brilliant tom hanks transforms himself in fun, flawed 'terminal'
It starts off as a traveler's nightmare.
Viktor Navorski lands at New York's Kennedy airport to find that an uprising in his native Krako-zhia, a fictional Eastern European country, has rendered his passport invalid.
He cannot enter the United States or go home. Viktor has to stay in the airport terminal.
For a few minutes, the situation is played for laughs in the relentlessly gray airport offices. Then Viktor enters the terminal and sees images of his homeland in turmoil swirling around him on television monitors, and his eyes well up with tears.
That's how Steven Spielberg's The Terminal plays: a blend of humor, often absurd, and poignancy with a sweet center.
Sacha Gervasi and Jeff Nathanson's script is a sweet story that teeters on saccharine but maintains its balance. It's an obvious pick for Spielberg, a director who specializes in tales of lost souls. Viktor could be E.T. from Eastern Europe.
He happens to be played by the great American actor Tom Hanks, sinking so deeply into the part it's easy to forget this is Hanks. It's hard to imagine many other Hollywood A-listers pulling this off, but from his deep accent to awkward gait, Hanks is transformed as Viktor.
Stanley Tucci has a terrific turn as the head of airport security who initially seems nice but eventually reveals a black heart. Catherine Zeta-Jones is the flight attendant who catches Viktor's eye.
But the standout supporting performances are by the trio of airport employees who befriend Viktor. They are led by Kumar Pallana as Gupta, the janitor who initially tells Viktor he must make an appointment to look in the garbage. He creates an endearing character audiences will remember for a long time.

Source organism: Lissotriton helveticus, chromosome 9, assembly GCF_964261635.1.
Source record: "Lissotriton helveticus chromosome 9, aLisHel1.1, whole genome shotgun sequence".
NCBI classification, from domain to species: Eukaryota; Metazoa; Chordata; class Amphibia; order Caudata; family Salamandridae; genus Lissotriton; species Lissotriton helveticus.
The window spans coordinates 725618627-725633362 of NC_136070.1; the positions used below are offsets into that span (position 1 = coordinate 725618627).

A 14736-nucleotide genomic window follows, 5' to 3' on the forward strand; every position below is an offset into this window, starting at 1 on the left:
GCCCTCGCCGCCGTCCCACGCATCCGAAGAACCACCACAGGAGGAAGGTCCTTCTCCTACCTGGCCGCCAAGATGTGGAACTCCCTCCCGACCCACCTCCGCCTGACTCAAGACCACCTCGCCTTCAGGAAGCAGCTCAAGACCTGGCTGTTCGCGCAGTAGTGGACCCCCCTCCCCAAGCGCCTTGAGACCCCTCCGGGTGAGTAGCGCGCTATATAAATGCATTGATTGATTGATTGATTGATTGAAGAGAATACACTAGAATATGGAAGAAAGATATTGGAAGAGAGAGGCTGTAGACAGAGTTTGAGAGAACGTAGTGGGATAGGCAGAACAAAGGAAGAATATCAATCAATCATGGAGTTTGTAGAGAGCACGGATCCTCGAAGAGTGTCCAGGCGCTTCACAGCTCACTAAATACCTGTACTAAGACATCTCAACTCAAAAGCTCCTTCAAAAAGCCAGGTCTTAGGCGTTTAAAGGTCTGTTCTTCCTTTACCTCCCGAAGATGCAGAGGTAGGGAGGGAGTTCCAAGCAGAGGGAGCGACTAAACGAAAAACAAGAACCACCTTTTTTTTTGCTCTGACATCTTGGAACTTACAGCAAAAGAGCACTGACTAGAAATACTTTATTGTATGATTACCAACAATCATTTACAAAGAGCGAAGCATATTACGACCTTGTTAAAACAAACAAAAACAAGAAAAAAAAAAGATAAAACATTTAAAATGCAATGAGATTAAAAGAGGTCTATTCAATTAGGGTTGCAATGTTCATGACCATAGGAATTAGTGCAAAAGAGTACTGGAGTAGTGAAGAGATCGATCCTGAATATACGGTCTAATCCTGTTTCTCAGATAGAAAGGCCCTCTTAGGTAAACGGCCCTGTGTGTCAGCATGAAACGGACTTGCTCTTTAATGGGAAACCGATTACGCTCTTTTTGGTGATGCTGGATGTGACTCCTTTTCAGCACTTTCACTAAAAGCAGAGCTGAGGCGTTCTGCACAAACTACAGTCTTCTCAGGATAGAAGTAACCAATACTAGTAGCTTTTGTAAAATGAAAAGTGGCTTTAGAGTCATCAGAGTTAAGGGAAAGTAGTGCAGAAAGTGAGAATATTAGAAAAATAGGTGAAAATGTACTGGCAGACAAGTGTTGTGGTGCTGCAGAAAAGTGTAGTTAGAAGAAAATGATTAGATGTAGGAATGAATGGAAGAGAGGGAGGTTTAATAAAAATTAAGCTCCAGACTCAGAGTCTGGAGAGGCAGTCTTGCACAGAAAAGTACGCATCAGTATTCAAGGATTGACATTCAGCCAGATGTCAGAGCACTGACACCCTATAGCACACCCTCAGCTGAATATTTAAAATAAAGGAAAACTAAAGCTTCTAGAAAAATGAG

There are implausible moments. First, the premise that a traveler with unlucky timing would casually be left to wander about an airport for nearly a year seems far-fetched, though the story is inspired by a man who has lived at Paris' Charles de Gaulle airport for years. Then there are elements such as Viktor's extensive handiwork, including his construction -- without any objection from the airport staff -- of a fountain in the area where he sleeps.
We must remember that even though this is set in a modern airport terminal complete with Hudson News stands, it's a fantasy about goodness, corrupt authority and finding family among strangers, with a neat surprise.
Though there are moments and resolutions that are very Spielberg, not every plot resolves as neatly as we would like and there are some unhappy loose ends.
The Terminal is not the greatest trip ever for Spielberg or Hanks, but it's a pleasant ride.
PG-13 (for brief language and drug references). 128 minutes. Lexington Green, Regal, Woodhill.